SOUTHWEST (coming soon via Global Lens 2013!) wins a critics award in Montreal, WHEN I SAW YOU wins Best Arab Film in Abu Dhabi and MISS LOVELY takes the festival circuit by storm!
It’s a new month and that means more festival appearances and awards for our Global Lens and GFI-funded films! See below for the latest updates:
GFI grant recipient WILDLIFE (Philippines) won the NETPAC Award for Best Asian Film at the Warsaw Film Festival! (Photo: Busan IFF)
Continue reading FESTIVALS & AWARDS: Festival du Nouveau Cinema, Abu Dhabi FF, Mumbai FF and more!
Lust, Longing and Chuyen’s ADRIFT and Granaz Moussavi’s Controversial MY TEHRAN FOR SALE to release on DVD January 31st
We’re pleased to announce the DVD release of two new films from the Global Lens film series, featuring a charged performance by Vietnamese actress Hai Yen and Moussavi’s “hit and run” chronicle of Tehran’s underground art scene:
ADRIFT (CHOI VOI), dir. Bui Thac Chuyen, Vietnam, 2009, 110 minutes, Vietnamese, with subtitles in English
A young wife, ignored by her immature spouse, is caught in a love triangle between her best friend and a handsome stranger during a languorous summer in Hanoi. FIPRESCI Prize, Venice International Film Festival; Official Selection of the International Film Festival Rotterdam (Bright Future).
“A subtle, melancholy exploration of erotic angst and uncomfortable awakening…Adrift evokes a culture whose puritanical restraints have begun to loosen, allowing dangerous sparks to fly. Once desire has been unleashed, smugly settling for less is no longer a comfortable option.“ -The New York Times
“Beautiful, and tightly focused on the emotional, romantic, and sexual lives of men and women in Hanoi….This is new Vietnamese cinema.” -diaCRITICS
MY TEHRAN FOR SALE, dir. Granaz Moussavi, Iran, 2009, 95 minutes, Farsi and English, with subtitles in English
Continue reading NEW ON DVD: Adrift and My Tehran For Sale!
Programmers, curators and more–preview our 2012 lineup on Festival Scope!
Every January, just around the time we launch a new season of Global Lens, we get hit with multiple requests from curators and programmers for screening copies of our films. And we love it. The only problem: we can’t always keep up with the demand, especially when those films are making news (i.e. MOURNING, THE PRIZE, PEGASUS, AMNESTY…)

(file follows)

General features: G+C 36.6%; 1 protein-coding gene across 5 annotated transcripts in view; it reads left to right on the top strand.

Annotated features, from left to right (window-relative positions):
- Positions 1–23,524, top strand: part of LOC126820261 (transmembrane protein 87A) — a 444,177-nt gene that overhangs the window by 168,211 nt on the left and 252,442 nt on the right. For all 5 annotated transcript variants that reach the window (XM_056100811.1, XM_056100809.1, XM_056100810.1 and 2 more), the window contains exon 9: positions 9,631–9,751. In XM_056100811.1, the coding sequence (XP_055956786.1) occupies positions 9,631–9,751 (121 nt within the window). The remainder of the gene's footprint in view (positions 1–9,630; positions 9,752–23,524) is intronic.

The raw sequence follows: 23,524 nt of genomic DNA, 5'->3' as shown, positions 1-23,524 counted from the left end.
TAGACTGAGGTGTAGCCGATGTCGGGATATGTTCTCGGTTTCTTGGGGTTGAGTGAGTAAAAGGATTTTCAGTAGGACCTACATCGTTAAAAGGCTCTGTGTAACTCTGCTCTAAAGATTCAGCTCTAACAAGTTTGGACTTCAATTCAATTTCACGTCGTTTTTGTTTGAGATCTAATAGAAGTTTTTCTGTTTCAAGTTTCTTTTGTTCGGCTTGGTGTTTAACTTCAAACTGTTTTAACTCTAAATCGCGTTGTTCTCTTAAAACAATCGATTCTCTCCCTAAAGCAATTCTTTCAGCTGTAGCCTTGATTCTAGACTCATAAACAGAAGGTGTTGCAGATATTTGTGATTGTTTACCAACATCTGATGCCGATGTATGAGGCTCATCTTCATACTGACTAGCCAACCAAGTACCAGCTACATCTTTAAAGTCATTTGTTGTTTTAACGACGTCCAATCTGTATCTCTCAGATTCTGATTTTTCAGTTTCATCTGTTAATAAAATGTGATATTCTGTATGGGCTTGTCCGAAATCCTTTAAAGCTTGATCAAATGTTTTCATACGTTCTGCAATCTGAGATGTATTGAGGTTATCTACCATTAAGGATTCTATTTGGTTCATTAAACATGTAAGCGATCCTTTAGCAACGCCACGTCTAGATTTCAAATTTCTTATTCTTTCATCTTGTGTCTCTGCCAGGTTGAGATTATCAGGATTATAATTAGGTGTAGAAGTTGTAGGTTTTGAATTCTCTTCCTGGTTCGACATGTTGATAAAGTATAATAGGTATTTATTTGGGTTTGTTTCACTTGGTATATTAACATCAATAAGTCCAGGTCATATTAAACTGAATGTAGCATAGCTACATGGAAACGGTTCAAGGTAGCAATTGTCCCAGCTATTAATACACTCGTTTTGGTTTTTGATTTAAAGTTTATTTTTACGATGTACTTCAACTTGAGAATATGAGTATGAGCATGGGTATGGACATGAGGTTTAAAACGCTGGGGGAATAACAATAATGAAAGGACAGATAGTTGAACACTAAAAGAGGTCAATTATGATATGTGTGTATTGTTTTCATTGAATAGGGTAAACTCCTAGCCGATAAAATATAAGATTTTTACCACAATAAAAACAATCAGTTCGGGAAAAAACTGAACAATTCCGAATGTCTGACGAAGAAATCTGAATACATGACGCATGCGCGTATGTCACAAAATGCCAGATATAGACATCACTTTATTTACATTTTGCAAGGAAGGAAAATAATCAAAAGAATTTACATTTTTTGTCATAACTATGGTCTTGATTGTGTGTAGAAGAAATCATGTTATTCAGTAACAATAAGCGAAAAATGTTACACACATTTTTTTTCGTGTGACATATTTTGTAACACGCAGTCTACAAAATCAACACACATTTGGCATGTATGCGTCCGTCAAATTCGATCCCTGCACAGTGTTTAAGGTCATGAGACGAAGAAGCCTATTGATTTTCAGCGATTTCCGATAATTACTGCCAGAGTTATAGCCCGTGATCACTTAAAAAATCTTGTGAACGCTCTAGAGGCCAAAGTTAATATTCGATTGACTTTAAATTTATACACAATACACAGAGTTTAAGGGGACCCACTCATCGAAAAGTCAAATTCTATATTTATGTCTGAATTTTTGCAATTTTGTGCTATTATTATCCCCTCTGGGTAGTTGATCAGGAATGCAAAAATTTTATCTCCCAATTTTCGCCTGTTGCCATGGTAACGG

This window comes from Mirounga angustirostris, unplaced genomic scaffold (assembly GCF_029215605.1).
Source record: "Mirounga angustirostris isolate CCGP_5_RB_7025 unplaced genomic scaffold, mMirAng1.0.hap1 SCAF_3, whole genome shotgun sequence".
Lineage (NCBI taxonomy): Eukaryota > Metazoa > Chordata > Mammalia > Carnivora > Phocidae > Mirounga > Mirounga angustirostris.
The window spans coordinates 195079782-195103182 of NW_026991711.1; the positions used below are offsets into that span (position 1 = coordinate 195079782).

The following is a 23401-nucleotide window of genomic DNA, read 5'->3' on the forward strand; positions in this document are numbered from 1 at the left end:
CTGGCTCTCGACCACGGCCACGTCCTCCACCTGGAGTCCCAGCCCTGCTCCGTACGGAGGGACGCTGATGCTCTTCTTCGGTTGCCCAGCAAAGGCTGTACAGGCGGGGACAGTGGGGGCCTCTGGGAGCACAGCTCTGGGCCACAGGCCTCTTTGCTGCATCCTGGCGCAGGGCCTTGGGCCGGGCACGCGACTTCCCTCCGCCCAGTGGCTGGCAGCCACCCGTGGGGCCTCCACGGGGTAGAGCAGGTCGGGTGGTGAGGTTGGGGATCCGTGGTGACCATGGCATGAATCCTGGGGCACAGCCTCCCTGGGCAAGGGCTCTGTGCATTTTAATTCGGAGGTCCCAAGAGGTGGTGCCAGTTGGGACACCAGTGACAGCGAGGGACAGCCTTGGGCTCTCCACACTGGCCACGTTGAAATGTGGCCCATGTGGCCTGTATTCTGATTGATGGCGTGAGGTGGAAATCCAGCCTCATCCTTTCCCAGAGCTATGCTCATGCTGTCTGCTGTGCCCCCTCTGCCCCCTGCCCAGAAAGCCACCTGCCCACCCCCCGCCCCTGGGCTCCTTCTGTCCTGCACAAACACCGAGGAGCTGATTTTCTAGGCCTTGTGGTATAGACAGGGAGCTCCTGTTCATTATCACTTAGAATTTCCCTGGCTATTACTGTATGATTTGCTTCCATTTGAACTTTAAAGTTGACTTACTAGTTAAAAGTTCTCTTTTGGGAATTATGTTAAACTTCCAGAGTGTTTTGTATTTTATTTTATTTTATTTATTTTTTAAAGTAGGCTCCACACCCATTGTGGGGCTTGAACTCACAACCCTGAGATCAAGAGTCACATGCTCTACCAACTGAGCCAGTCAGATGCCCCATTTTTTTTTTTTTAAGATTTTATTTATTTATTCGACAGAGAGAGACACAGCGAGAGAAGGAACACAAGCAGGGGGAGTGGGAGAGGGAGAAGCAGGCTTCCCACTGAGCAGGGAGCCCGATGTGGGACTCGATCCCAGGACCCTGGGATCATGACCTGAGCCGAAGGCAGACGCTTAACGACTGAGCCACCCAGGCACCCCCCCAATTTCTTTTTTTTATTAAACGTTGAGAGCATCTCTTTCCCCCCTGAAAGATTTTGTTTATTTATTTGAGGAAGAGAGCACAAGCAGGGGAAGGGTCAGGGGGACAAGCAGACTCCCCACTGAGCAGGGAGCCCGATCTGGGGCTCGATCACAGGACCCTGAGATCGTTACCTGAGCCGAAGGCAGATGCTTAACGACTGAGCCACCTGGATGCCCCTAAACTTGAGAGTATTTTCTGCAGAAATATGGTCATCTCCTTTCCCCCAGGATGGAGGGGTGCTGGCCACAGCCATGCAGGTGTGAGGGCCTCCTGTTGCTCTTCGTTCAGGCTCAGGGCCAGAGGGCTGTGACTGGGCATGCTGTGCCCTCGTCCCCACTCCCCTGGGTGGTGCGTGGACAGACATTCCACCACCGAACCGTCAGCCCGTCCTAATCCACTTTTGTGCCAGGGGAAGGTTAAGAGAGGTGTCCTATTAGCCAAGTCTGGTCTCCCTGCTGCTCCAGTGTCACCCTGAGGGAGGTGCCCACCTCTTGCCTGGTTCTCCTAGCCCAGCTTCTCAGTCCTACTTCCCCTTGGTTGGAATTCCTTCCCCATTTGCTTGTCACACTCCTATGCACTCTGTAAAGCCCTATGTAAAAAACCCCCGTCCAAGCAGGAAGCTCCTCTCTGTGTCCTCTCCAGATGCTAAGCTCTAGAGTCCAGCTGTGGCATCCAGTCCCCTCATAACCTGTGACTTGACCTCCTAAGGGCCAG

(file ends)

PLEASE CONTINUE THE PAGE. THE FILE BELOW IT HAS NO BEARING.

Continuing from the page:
MOURNING (dir. Morteza Farshbaf, Iran) now available on Festival Scope
So, woe is us, such an exquisite difficulty and what’s a boutique nonprofit film organization supposed to do. Or rather, how do we keep the promise made to our filmmakers, of promoting their films to the widest and most geographically diverse audience possible? And how do you get to see Global Lens in your city, festival and theater…
Well, our longtime friend, Alessandro Raja, has an answer: Festival Scope
Festival Scope is our newest promotional partner for Global Lens. Launched in 2010 by Alessandro (formerly of Celluloid Dreams), it’s an online film viewing resource created exclusively for industry professionals who want to review films, immediately, from the wonderful world of festivals. Dubai, Busan, Torino, Toronto–name it and you’ll likely find it on Festival Scope.
Continue reading NOW PLAYING: Global Lens on Festival Scope
Our ninth season opens January 12th in New York with the director, cast and crew of TOLL BOOTH
The new year is just a few weeks away, and with it comes launch of Global Lens 2012 at the Museum of Modern Art, January 12th-28th! The presentation, as many of you know, is part of our annual and ongoing collaboration with the Museum, and is organized by Jytte Jensen, Senior Curator in MoMA’s Department of Film. And what can we say except…
It’s one of our best series yet. Global Lens 2012 includes GREY MATTER, the first narrative feature film produced in Rwanda by a native Rwandan filmmaker; the oh-so-lovable Farfan, star of FAT, BALD SHORT MAN (the first-ever rotoscope feature for Global Lens); and top picks from Pusan, FESPACO, Morelia and Guadalajara international film festivals (and, not to mention, Albania’s official submission to the Oscars: AMNESTY).
Continue reading Global Lens 2012 @ MoMA!
Santhosh Daniel, GFI Director of Programs, on the business of doing “good business”
A scene from MOURNING, by Iranian director Morteza Farshbaf (Global Lens 2012)
A few days ago, at the blink of midnight, we closed a distribution deal for the Iranian film MOURNING, by Morteza Farshbaf. And, like all late-night business, it was a harried affair, replete with heavy texting and the adrenalin rush of knowing we had acquired a film that, only a few hours earlier, took top awards at the 2011 Busan International Film Festival—Asia’s largest festival and film market.
For us, it was the culmination of a long four days in Busan and also, a modest pinnacle of achievement. Normally, we don’t make a play for films that are fresh out of a festival, covered in the glitter of awards—not because we don’t see the value of the work, but simply because the strength of our endeavor has never been about being the proverbial “player,” making a deal and beating our competitors for the “hot” film on the market.
But this film struck a very different and distinct chord, and so we decided to make an offer. And in the afterglow of signing it for our 2012 lineup (Global Lens 2012), it afforded us the opportunity to consider how such a deal, for such a film, was possible…
Continue reading SUPPORT: Beyond Sun-Tzu
Congratulations to the following Global Lens films and filmmakers:
Uruguayan director Federico Veiroj’s A USEFUL LIFE received the Coral Award for Best Film and Argentinean director Diego Lerman’s THE INVISIBLE EYE was awarded the Special Jury Prize at the 2010 New Latin American Film Festival in Havana, Cuba. Featured in Global Lens 2011.
DOOMAN RIVER, by Chinese director Zhang Lu, received the NETPAC Award at the 2010 Pusan International Film Festival. GFI grant awarded in 2009 and featured in Global Lens 2011.